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Guide to the John F. Ahearn Papers
 MS 3074

New-York Historical Society
170 Central Park West
New York, NY 10024
(212) 873-3400

New-York Historical Society

Collection processed by Joseph Ditta

This finding aid was produced using ArchivesSpace on December 20, 2018
English using Describing Archives: A Content Standard

Scope and Contents

This small collection of papers documenting the Manhattan borough presidency of John F. Ahearn (1853-1920) contains three volumes of letterpress copybooks, an album of photographs, and five volumes of scrapbooks.

The letterpress copybooks, spanning 1904–1905 and 1908–1909, preserve typescripts of responses sent by Ahearn and his subordinates (some are drafted and signed by secretaries) to fellow government officials, institutional administrators, prominent clergy, and private citizens, who wrote to request his consideration for job appointments, or to invite him to preside at civic and social functions.

The album of photographs, taken in 1907, records one of the largest public works projects of Ahearn's tenure as Manhattan Borough President: the extension of Riverside Drive between West 135th and 158th Streets. Engineer F. Stuart Williamson's name appears on the album cover alongside Ahearn's. The images capture construction of the drive's massive stone retaining walls, lookouts, and terraces, as well as some of the existing apartment dwellings along this western edge of upper Manhattan. And the final view shows the northernmost end of the project, where Riverside Drive curves to meet West 158th Street near Broadway; the visible steeple marks the 1872 Church of the Intercession at 3801 Broadway (replaced in 1911–1914 by the current Church of the Intercession in Trinity Cemetery, three blocks south).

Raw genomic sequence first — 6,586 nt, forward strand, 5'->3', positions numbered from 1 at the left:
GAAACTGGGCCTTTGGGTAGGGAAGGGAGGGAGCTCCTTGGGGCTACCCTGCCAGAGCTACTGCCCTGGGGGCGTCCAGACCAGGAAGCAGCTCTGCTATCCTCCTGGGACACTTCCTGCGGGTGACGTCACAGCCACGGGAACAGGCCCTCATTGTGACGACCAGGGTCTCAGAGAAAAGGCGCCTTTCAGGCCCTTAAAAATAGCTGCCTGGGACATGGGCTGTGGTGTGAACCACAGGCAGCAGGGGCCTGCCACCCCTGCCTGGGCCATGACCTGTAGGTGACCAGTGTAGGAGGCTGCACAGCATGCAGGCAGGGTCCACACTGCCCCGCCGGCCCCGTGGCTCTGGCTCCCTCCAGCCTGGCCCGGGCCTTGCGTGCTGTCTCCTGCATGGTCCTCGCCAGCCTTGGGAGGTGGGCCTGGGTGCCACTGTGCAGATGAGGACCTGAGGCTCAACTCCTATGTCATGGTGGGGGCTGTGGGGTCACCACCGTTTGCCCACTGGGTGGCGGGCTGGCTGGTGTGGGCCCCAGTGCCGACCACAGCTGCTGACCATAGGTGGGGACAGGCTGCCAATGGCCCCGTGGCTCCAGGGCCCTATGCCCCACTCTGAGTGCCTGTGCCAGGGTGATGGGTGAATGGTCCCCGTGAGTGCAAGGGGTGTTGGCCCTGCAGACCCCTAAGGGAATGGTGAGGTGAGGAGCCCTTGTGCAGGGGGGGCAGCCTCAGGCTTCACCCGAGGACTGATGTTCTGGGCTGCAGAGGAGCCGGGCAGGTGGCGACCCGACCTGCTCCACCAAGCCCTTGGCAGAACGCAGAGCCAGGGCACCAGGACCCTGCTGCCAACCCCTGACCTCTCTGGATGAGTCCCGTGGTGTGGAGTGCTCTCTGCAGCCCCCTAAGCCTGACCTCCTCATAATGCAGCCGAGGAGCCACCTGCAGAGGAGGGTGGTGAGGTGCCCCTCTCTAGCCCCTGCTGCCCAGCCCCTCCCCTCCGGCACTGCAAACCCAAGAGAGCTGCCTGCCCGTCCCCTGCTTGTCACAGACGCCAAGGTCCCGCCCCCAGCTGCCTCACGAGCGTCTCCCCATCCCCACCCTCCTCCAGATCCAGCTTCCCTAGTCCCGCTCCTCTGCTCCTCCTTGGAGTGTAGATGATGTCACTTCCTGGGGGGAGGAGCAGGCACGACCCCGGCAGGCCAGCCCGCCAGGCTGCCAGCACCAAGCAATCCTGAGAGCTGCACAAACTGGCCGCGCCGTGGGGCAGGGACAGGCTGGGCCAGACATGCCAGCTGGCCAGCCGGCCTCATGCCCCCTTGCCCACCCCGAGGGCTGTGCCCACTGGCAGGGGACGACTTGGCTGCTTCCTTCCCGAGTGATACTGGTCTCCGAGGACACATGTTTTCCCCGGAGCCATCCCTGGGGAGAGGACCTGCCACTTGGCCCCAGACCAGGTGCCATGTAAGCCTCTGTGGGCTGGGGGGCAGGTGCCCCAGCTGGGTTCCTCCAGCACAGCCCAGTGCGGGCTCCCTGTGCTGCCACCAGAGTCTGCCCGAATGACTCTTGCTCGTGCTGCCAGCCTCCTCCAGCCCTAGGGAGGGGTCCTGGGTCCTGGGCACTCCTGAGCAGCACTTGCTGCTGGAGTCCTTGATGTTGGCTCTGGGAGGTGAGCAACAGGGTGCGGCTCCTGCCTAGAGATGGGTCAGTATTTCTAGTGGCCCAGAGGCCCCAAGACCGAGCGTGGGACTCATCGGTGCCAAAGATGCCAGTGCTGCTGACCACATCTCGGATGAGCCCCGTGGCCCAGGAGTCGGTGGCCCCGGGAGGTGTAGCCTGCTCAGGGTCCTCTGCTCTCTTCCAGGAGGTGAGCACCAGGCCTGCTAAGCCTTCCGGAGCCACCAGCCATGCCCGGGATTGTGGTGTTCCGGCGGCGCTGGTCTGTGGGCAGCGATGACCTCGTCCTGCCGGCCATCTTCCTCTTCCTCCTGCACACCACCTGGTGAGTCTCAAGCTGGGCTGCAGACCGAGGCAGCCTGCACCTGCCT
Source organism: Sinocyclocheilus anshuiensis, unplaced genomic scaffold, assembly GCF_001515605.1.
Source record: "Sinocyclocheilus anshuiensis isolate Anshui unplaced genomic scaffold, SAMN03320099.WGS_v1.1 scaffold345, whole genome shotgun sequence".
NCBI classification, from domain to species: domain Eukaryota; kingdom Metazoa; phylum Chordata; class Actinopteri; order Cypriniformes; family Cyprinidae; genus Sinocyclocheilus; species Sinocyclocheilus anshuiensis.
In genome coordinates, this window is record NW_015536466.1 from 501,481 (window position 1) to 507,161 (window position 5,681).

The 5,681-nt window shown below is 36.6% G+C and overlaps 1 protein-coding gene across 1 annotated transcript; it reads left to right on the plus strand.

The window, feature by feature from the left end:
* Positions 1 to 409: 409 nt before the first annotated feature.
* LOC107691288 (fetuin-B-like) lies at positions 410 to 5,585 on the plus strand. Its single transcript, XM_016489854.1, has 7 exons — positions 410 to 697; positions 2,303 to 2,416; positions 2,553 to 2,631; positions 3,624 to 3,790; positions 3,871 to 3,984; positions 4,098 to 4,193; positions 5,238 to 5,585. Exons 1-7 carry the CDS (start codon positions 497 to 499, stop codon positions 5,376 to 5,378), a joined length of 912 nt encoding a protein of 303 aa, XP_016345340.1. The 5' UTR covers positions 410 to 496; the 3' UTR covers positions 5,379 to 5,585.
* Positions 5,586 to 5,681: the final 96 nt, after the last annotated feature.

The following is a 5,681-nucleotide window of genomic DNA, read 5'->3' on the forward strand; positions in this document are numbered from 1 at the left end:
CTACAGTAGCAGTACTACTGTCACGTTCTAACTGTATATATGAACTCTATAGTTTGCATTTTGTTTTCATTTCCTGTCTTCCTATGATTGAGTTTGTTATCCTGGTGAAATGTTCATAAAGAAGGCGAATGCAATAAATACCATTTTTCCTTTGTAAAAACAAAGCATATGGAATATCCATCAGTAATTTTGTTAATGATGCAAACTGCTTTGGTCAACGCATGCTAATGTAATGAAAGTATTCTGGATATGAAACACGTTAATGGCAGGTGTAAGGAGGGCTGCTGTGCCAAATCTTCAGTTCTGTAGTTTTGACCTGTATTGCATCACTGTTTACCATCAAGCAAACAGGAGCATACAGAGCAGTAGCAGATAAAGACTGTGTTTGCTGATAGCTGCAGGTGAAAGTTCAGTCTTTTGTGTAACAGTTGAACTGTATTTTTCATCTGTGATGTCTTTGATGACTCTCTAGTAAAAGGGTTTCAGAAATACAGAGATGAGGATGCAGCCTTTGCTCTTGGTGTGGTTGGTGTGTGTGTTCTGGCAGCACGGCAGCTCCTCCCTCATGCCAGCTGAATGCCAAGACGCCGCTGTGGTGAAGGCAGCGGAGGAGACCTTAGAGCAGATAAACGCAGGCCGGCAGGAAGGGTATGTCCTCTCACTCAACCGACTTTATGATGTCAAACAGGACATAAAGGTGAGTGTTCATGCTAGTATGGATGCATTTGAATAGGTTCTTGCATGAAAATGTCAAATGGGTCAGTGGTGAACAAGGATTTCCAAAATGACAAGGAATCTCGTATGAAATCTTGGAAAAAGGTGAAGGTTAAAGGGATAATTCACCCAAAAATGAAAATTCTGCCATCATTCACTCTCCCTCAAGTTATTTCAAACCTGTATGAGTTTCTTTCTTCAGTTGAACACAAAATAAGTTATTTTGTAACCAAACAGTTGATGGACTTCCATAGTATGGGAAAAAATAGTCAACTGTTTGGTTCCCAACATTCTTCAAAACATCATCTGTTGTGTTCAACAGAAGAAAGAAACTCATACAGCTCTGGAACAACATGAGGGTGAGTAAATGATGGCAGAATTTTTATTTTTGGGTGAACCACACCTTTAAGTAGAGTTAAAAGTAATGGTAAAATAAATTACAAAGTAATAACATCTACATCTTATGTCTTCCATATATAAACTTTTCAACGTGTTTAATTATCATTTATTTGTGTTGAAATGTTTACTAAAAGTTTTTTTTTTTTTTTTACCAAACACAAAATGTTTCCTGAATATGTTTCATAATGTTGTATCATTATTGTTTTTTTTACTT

In addition to transmitting Ahearn's achievements as Manhattan Borough President, the five scrapbooks of newspaper clippings, spanning mid-1906–1907 and 1909, cover the contentious period near the end of his administration, when the courts ruled that his reelection—after his dismissal by Governor Hughes—had been illegal.


The collection's nine volumes are grouped by format:

Volumes 1-3: Letterpress copybooks, 1904-1905, 1908-1909.

Volume 4: Photographs, 1907.

Volumes 5-9: Scrapbooks, 1906-1907, 1909.